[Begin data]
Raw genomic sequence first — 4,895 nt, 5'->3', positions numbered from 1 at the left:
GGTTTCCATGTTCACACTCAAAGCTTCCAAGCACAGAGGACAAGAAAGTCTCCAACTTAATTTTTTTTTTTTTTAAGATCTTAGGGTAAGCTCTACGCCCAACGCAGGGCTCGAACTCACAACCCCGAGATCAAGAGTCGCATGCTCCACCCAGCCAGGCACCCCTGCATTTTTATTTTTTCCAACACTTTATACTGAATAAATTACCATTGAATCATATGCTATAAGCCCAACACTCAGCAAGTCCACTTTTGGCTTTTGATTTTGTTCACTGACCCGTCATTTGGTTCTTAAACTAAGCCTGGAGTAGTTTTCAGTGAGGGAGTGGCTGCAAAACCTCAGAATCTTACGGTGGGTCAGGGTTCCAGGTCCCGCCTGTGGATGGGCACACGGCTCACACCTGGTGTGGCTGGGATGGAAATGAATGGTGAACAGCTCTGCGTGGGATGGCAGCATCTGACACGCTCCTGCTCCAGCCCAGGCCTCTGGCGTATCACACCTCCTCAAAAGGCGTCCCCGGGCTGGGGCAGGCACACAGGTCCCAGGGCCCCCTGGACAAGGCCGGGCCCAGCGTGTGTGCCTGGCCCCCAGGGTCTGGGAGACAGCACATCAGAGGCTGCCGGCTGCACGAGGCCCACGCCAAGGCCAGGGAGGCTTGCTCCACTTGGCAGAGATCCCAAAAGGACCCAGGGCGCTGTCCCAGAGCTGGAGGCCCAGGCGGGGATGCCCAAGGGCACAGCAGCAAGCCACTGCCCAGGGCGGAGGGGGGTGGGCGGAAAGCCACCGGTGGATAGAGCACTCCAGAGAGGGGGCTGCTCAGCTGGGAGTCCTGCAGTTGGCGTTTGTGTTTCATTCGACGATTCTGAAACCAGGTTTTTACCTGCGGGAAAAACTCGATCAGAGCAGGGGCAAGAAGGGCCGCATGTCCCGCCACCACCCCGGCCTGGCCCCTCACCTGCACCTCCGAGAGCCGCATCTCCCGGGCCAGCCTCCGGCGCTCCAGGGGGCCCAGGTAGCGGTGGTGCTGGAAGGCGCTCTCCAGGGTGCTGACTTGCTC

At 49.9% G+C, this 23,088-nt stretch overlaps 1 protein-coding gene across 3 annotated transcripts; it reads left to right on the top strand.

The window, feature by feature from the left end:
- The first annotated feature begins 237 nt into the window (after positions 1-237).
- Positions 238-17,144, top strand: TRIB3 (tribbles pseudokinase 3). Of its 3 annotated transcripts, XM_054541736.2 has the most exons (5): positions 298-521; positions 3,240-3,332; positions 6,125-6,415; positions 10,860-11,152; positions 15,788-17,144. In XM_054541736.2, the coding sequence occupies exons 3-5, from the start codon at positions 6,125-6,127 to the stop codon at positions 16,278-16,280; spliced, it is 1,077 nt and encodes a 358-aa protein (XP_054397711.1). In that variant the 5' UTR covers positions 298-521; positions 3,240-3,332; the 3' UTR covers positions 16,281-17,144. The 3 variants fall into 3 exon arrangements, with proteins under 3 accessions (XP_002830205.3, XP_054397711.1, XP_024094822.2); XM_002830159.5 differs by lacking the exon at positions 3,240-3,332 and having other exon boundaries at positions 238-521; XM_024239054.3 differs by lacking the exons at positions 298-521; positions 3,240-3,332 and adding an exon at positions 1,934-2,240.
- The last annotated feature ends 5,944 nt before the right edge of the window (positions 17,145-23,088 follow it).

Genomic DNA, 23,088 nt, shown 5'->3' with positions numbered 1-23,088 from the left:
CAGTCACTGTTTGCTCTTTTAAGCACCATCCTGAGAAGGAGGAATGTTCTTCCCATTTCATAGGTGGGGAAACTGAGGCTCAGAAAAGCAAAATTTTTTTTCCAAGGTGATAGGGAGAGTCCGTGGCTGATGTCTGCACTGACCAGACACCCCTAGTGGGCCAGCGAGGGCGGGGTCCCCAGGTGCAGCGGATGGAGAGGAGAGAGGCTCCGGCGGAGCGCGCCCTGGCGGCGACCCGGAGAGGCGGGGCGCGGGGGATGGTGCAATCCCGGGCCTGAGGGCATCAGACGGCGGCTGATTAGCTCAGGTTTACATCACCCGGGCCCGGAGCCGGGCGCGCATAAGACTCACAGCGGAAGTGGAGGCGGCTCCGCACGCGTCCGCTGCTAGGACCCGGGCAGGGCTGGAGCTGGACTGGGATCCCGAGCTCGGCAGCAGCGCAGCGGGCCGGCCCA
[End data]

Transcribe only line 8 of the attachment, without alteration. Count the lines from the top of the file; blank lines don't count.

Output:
Genomic DNA, 23,088 nt, shown 5'->3' with positions numbered 1-23,088 from the left: